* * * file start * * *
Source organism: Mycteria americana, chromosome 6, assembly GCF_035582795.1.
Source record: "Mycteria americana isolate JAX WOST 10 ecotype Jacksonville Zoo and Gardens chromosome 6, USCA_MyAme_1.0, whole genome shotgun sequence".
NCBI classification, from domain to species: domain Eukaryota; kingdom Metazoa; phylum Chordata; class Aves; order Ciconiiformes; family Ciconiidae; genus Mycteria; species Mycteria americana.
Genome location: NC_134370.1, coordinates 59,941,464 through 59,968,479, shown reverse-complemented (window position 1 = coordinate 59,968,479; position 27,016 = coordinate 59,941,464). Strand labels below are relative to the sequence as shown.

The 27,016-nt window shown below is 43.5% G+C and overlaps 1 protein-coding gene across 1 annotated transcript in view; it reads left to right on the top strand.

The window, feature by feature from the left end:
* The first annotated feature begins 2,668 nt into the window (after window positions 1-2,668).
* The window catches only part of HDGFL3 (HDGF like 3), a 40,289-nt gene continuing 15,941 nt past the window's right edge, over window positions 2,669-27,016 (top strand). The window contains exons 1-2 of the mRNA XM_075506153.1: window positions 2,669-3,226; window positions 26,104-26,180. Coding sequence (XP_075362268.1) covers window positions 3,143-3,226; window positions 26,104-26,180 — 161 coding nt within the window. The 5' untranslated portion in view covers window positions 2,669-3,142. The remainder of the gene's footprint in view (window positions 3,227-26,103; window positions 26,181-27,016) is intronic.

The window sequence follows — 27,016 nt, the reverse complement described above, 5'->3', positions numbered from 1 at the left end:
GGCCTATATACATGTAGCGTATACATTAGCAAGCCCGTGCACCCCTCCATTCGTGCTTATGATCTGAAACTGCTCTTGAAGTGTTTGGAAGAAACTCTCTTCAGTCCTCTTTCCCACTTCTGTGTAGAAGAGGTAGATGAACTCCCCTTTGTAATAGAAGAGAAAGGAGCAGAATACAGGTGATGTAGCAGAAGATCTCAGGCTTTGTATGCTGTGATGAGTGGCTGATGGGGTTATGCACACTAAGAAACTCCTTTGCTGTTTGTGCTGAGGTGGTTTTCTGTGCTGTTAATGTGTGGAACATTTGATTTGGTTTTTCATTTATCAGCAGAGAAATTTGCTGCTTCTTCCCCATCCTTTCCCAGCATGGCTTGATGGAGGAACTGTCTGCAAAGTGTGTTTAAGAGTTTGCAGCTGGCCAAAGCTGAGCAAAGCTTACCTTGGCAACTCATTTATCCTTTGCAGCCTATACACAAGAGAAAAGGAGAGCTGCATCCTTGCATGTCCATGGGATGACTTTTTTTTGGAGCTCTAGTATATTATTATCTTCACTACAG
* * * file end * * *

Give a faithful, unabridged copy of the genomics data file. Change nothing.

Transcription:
Source organism: Mycteria americana, chromosome 6, assembly GCF_035582795.1.
Source record: "Mycteria americana isolate JAX WOST 10 ecotype Jacksonville Zoo and Gardens chromosome 6, USCA_MyAme_1.0, whole genome shotgun sequence".
NCBI classification, from domain to species: domain Eukaryota; kingdom Metazoa; phylum Chordata; class Aves; order Ciconiiformes; family Ciconiidae; genus Mycteria; species Mycteria americana.
Genome location: NC_134370.1, coordinates 59,941,464 through 59,968,479, shown reverse-complemented (window position 1 = coordinate 59,968,479; position 27,016 = coordinate 59,941,464). Strand labels below are relative to the sequence as shown.

The 27,016-nt window shown below is 43.5% G+C and overlaps 1 protein-coding gene across 1 annotated transcript in view; it reads left to right on the top strand.

The window, feature by feature from the left end:
* The first annotated feature begins 2,668 nt into the window (after window positions 1-2,668).
* The window catches only part of HDGFL3 (HDGF like 3), a 40,289-nt gene continuing 15,941 nt past the window's right edge, over window positions 2,669-27,016 (top strand). The window contains exons 1-2 of the mRNA XM_075506153.1: window positions 2,669-3,226; window positions 26,104-26,180. Coding sequence (XP_075362268.1) covers window positions 3,143-3,226; window positions 26,104-26,180 — 161 coding nt within the window. The 5' untranslated portion in view covers window positions 2,669-3,142. The remainder of the gene's footprint in view (window positions 3,227-26,103; window positions 26,181-27,016) is intronic.

The window sequence follows — 27,016 nt, the reverse complement described above, 5'->3', positions numbered from 1 at the left end:
GGCCTATATACATGTAGCGTATACATTAGCAAGCCCGTGCACCCCTCCATTCGTGCTTATGATCTGAAACTGCTCTTGAAGTGTTTGGAAGAAACTCTCTTCAGTCCTCTTTCCCACTTCTGTGTAGAAGAGGTAGATGAACTCCCCTTTGTAATAGAAGAGAAAGGAGCAGAATACAGGTGATGTAGCAGAAGATCTCAGGCTTTGTATGCTGTGATGAGTGGCTGATGGGGTTATGCACACTAAGAAACTCCTTTGCTGTTTGTGCTGAGGTGGTTTTCTGTGCTGTTAATGTGTGGAACATTTGATTTGGTTTTTCATTTATCAGCAGAGAAATTTGCTGCTTCTTCCCCATCCTTTCCCAGCATGGCTTGATGGAGGAACTGTCTGCAAAGTGTGTTTAAGAGTTTGCAGCTGGCCAAAGCTGAGCAAAGCTTACCTTGGCAACTCATTTATCCTTTGCAGCCTATACACAAGAGAAAAGGAGAGCTGCATCCTTGCATGTCCATGGGATGACTTTTTTTTGGAGCTCTAGTATATTATTATCTTCACTACAG